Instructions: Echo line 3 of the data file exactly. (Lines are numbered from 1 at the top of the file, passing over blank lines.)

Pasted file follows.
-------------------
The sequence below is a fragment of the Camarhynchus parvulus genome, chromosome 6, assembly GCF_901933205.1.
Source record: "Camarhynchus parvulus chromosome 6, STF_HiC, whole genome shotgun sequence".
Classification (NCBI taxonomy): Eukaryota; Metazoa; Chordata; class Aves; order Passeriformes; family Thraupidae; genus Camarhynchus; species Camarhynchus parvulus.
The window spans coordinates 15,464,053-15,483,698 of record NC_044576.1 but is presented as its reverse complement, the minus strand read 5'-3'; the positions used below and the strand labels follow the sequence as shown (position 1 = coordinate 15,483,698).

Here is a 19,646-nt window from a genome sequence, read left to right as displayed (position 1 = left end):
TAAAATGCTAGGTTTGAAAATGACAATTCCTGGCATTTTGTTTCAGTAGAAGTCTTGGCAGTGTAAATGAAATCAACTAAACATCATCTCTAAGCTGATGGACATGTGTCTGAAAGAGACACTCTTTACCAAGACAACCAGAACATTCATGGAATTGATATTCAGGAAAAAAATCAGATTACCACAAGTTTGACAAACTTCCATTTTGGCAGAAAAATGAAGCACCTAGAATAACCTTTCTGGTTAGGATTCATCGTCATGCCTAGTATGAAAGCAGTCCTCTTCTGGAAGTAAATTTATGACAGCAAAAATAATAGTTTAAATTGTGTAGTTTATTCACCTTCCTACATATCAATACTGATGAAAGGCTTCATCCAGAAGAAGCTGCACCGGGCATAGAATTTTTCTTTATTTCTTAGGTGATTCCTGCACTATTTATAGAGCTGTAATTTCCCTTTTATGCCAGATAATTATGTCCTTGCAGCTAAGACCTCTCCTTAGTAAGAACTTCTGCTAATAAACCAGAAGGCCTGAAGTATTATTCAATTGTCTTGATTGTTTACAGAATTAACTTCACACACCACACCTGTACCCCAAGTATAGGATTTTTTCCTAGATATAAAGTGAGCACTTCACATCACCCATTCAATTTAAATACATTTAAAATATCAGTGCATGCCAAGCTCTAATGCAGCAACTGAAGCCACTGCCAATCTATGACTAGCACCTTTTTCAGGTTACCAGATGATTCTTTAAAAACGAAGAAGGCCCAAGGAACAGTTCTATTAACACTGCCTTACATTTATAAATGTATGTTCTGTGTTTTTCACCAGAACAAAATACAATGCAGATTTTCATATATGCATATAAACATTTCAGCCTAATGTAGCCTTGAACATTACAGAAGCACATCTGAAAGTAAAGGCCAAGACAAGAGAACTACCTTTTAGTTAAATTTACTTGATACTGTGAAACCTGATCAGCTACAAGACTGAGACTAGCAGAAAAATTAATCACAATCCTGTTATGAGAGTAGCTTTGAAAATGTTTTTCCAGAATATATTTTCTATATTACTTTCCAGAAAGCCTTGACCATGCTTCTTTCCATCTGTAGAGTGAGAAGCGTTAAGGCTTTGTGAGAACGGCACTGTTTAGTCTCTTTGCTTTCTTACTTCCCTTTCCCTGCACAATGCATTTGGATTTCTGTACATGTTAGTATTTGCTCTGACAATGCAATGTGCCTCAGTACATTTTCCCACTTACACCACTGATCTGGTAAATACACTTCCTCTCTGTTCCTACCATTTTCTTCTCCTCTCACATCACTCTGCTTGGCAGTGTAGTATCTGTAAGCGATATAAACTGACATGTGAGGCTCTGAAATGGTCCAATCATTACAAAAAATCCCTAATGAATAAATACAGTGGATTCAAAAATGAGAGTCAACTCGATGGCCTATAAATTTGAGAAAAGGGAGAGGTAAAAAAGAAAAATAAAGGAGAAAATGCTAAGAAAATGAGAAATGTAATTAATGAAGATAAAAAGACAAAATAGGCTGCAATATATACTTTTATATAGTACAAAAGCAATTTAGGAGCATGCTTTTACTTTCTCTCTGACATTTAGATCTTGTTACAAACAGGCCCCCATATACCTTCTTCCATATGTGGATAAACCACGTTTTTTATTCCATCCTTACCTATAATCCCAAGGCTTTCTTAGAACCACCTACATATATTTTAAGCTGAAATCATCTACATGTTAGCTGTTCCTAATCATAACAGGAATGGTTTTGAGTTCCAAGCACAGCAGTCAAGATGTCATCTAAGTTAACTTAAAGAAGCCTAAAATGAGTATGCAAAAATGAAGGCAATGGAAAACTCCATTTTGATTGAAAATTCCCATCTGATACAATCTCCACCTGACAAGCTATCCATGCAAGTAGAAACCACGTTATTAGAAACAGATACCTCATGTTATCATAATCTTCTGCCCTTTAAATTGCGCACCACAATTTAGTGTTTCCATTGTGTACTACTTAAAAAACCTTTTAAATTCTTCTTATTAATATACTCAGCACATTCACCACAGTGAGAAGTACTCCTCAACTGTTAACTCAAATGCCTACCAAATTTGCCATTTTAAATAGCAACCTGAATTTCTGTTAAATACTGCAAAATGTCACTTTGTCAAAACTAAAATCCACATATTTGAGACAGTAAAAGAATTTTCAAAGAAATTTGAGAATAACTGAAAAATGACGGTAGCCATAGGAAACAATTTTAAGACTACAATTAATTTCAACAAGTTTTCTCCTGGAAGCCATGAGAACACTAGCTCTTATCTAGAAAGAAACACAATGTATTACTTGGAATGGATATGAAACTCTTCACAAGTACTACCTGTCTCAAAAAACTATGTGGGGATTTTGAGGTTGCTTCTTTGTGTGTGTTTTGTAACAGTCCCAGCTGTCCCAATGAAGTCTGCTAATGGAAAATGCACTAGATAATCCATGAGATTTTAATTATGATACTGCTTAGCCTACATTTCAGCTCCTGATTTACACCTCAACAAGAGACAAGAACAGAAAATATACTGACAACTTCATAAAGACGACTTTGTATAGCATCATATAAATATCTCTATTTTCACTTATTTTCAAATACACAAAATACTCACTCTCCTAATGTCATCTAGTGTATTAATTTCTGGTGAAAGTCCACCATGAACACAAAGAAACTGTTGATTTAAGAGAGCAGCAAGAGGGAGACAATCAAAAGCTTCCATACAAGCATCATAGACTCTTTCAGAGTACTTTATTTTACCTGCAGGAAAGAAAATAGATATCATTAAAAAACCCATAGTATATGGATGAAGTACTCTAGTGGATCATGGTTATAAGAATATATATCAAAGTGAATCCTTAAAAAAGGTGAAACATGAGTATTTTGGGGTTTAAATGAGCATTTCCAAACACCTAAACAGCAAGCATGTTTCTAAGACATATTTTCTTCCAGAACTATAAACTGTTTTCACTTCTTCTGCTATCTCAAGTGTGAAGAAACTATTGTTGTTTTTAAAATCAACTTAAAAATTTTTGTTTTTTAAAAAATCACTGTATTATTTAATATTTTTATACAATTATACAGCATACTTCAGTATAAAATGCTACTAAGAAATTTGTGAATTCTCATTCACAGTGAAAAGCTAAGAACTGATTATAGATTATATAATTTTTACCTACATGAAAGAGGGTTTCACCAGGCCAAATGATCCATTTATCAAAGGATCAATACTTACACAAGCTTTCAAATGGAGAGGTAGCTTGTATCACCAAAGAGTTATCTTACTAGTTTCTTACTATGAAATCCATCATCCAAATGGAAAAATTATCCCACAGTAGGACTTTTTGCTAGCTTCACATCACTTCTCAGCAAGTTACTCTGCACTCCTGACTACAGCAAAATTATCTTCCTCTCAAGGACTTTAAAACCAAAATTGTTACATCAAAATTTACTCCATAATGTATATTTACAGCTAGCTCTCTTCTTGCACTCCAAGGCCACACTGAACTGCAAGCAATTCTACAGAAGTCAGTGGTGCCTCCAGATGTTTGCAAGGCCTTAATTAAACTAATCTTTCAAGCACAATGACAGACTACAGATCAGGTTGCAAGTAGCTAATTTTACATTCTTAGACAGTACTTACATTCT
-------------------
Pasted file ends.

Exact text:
Classification (NCBI taxonomy): Eukaryota; Metazoa; Chordata; class Aves; order Passeriformes; family Thraupidae; genus Camarhynchus; species Camarhynchus parvulus.